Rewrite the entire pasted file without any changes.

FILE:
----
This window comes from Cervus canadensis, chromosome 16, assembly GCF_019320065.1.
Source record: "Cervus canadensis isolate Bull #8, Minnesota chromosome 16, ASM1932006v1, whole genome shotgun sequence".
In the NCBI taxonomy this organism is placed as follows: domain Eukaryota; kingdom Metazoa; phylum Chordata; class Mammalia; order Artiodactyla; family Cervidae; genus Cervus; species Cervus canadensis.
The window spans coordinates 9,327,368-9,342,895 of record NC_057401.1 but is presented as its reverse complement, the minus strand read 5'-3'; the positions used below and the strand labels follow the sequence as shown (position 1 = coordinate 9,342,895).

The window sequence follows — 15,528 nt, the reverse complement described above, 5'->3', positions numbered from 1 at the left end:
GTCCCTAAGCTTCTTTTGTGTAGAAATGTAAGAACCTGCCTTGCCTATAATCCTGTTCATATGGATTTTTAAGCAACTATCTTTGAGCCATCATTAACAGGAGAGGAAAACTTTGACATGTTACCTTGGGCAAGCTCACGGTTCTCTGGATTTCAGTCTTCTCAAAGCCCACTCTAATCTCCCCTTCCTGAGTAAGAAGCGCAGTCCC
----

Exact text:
This window comes from Cervus canadensis, chromosome 16, assembly GCF_019320065.1.
Source record: "Cervus canadensis isolate Bull #8, Minnesota chromosome 16, ASM1932006v1, whole genome shotgun sequence".
In the NCBI taxonomy this organism is placed as follows: domain Eukaryota; kingdom Metazoa; phylum Chordata; class Mammalia; order Artiodactyla; family Cervidae; genus Cervus; species Cervus canadensis.
The window spans coordinates 9,327,368-9,342,895 of record NC_057401.1 but is presented as its reverse complement, the minus strand read 5'-3'; the positions used below and the strand labels follow the sequence as shown (position 1 = coordinate 9,342,895).

The window sequence follows — 15,528 nt, the reverse complement described above, 5'->3', positions numbered from 1 at the left end:
GTCCCTAAGCTTCTTTTGTGTAGAAATGTAAGAACCTGCCTTGCCTATAATCCTGTTCATATGGATTTTTAAGCAACTATCTTTGAGCCATCATTAACAGGAGAGGAAAACTTTGACATGTTACCTTGGGCAAGCTCACGGTTCTCTGGATTTCAGTCTTCTCAAAGCCCACTCTAATCTCCCCTTCCTGAGTAAGAAGCGCAGTCCC